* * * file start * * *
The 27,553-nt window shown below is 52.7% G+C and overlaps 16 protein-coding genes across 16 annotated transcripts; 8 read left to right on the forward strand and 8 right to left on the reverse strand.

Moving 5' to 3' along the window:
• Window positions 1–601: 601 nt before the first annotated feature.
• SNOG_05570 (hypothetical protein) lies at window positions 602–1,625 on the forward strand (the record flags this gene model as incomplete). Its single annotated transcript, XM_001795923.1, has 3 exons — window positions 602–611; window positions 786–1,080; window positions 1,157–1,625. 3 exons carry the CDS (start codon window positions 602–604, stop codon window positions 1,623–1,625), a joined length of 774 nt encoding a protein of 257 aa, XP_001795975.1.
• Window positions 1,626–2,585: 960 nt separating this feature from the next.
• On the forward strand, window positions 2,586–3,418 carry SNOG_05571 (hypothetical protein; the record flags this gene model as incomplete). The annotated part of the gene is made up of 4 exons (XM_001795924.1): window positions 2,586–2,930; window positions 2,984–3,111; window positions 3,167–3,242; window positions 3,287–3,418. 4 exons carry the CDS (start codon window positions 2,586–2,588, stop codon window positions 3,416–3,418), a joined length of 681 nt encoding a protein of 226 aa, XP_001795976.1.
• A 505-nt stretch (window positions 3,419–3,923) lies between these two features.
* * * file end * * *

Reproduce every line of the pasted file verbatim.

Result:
The 27,553-nt window shown below is 52.7% G+C and overlaps 16 protein-coding genes across 16 annotated transcripts; 8 read left to right on the forward strand and 8 right to left on the reverse strand.

Moving 5' to 3' along the window:
• Window positions 1–601: 601 nt before the first annotated feature.
• SNOG_05570 (hypothetical protein) lies at window positions 602–1,625 on the forward strand (the record flags this gene model as incomplete). Its single annotated transcript, XM_001795923.1, has 3 exons — window positions 602–611; window positions 786–1,080; window positions 1,157–1,625. 3 exons carry the CDS (start codon window positions 602–604, stop codon window positions 1,623–1,625), a joined length of 774 nt encoding a protein of 257 aa, XP_001795975.1.
• Window positions 1,626–2,585: 960 nt separating this feature from the next.
• On the forward strand, window positions 2,586–3,418 carry SNOG_05571 (hypothetical protein; the record flags this gene model as incomplete). The annotated part of the gene is made up of 4 exons (XM_001795924.1): window positions 2,586–2,930; window positions 2,984–3,111; window positions 3,167–3,242; window positions 3,287–3,418. 4 exons carry the CDS (start codon window positions 2,586–2,588, stop codon window positions 3,416–3,418), a joined length of 681 nt encoding a protein of 226 aa, XP_001795976.1.
• A 505-nt stretch (window positions 3,419–3,923) lies between these two features.